Ideas that work: Growing your website

[Editor’s note: This article was provided by Blackbaud, a maker of fundraising software. Blackbaud is a PJ business partner.]

Allison Van Diest
Allison Van Diest

Allison Van Diest

Donors have expectations of quality web experiences that have been set and driven by the competitive environment in the commercial marketplace. Nonprofits that meet or exceed donor expectations will earn their loyalty and reap the benefits.

Using the following five web staples, you can enrich current relationships, establish new relationships, and encourage constituents to interact and give online:

* Direct email marketing

If your email messages are nothing more than generic solicitations to a list of practically anonymous email addresses, you may be losing email recipients faster than you can sign them up.

The value of an email address is not in having it, but in getting to know the human being behind it and building a relationship with that individual.

“Getting to know” can be in a mass setting, aided by technology, of course.

Any system that allows you to combine the online and offline behavior of a constituent so you can group that person with others who behave similarly and target your message to that group accordingly will suffice.

* Electronic newsletters

Every organization of every type and size should prepare an email version of the news it distributes to constituents.

It is a convenience that donors expect and appreciate, it is easy and inexpensive, and it is perhaps the single most effective way to attract new supporters, thanks to the viral marketing or “pass-along” phenomenon.

Providing an anonymous electronic news subscription link on your website is also a great way to grow your email subscription list for future engagement through other email channels.

Anonymous electronic news subscriptions allow marginally interested parties to learn more about you before providing a great deal of personal information – the first step in engagement.

* Online fundraising

If you’re just starting with online donations, make it as easy as possible for people to figure out how to give by including a link – even a subtle one – on your homepage.

Doing this allows people who read a direct mail piece or attended an event to find your web page through a Google search and get right to the donation page. It’s also a gentle reminder to people visiting your site for other purposes that you can’t exist without their generous support.

The average online gift is $57. But organizations that use the details of their relationships with donors, including their complete online/offline giving histories, to personalize the content delivered during website visits raise an average of $152 per gift.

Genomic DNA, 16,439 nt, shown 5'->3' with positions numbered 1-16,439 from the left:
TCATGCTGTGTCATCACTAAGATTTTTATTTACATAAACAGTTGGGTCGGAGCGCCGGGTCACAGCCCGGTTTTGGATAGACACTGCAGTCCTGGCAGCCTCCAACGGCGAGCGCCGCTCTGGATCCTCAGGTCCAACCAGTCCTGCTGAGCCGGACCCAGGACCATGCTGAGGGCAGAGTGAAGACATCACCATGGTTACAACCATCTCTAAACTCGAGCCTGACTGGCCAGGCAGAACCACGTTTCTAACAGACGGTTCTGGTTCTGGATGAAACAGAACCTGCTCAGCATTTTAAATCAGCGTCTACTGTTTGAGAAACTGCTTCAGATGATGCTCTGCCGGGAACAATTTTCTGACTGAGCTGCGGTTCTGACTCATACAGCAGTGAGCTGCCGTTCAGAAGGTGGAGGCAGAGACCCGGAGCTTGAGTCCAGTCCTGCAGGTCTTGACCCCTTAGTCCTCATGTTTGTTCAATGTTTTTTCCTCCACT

* Website usage reports

If you send an email that tested well but didn’t get any donations as a result, should you trash the email and start over?

Someone analyzing website usage trends could tell you if the landing page was the culprit instead of the email.

Perhaps the page didn’t clearly direct the visitor to take the next step.
Perhaps the page was too interesting or busy, and visitors got lost and wandered off to another page and then took action elsewhere.

This type of intelligence is critical in order to tell what is working on your website so that you can optimize and replicate your successes, and these tools are free to implement (see Google Analytics).

* Online event registrations

You risk missing a golden opportunity if you don’t allow interested visitors to register for your events while they are on your site and thinking about how they can become involved with your organization.

Moreover, allowing event registrations online is a good service.

Provide supporters with a personal web page where they can collect sponsorship dollars in support of participation.

Called “team-” or “sponsor-me” fundraising, this exciting spin on volunteer solicitors can boost excitement around your events and dramatically increase the money you raise from them.

Your website is one of the most effective marketing tools you have.
Even if you already “do” these top five things, it doesn’t necessarily mean they are already being done as well as they could be to achieve all that is possible from your website marketing efforts.

Fortunately, the technologies that support dynamic, engaging websites are well established and are becoming more mainstream in the nonprofit world.

Allison Van Diest is senior product marketing manager for Blackbaud Internet Solutions.

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